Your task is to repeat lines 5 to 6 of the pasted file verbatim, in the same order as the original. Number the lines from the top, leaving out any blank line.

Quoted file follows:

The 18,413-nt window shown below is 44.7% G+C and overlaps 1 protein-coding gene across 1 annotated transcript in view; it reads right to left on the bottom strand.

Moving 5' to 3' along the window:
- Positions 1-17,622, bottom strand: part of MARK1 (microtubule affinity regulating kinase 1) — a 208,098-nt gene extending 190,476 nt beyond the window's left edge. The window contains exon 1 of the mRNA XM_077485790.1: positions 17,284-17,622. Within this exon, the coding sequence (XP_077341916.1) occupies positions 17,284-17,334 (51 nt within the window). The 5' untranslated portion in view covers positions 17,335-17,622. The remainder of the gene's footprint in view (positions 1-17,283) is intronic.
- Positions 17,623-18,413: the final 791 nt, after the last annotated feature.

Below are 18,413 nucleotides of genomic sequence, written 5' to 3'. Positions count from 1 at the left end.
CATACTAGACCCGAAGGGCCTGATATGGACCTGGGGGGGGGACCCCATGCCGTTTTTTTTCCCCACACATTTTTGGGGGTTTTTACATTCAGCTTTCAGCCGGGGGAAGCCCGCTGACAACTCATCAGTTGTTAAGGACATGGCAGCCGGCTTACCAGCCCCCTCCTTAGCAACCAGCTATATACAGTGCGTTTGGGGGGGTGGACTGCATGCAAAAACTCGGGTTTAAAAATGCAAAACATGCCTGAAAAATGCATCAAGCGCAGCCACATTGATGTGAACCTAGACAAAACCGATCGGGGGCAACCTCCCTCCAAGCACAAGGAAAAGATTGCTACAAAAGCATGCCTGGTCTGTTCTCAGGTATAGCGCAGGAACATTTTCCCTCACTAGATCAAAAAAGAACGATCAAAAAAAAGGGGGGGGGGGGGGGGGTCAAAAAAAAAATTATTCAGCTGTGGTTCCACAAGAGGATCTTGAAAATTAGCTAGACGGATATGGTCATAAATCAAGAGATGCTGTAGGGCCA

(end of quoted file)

Below are 18,413 nucleotides of genomic sequence, written 5' to 3'. Positions count from 1 at the left end.
CATACTAGACCCGAAGGGCCTGATATGGACCTGGGGGGGGGACCCCATGCCGTTTTTTTTCCCCACACATTTTTGGGGGTTTTTACATTCAGCTTTCAGCCGGGGGAAGCCCGCTGACAACTCATCAGTTGTTAAGGACATGGCAGCCGGCTTACCAGCCCCCTCCTTAGCAACCAGCTATATACAGTGCGTTTGGGGGGGTGGACTGCATGCAAAAACTCGGGTTTAAAAATGCAAAACATGCCTGAAAAATGCATCAAGCGCAGCCACATTGATGTGAACCTAGACAAAACCGATCGGGGGCAACCTCCCTCCAAGCACAAGGAAAAGATTGCTACAAAAGCATGCCTGGTCTGTTCTCAGGTATAGCGCAGGAACATTTTCCCTCACTAGATCAAAAAAGAACGATCAAAAAAAAGGGGGGGGGGGGGGGGGTCAAAAAAAAAATTATTCAGCTGTGGTTCCACAAGAGGATCTTGAAAATTAGCTAGACGGATATGGTCATAAATCAAGAGATGCTGTAGGGCCA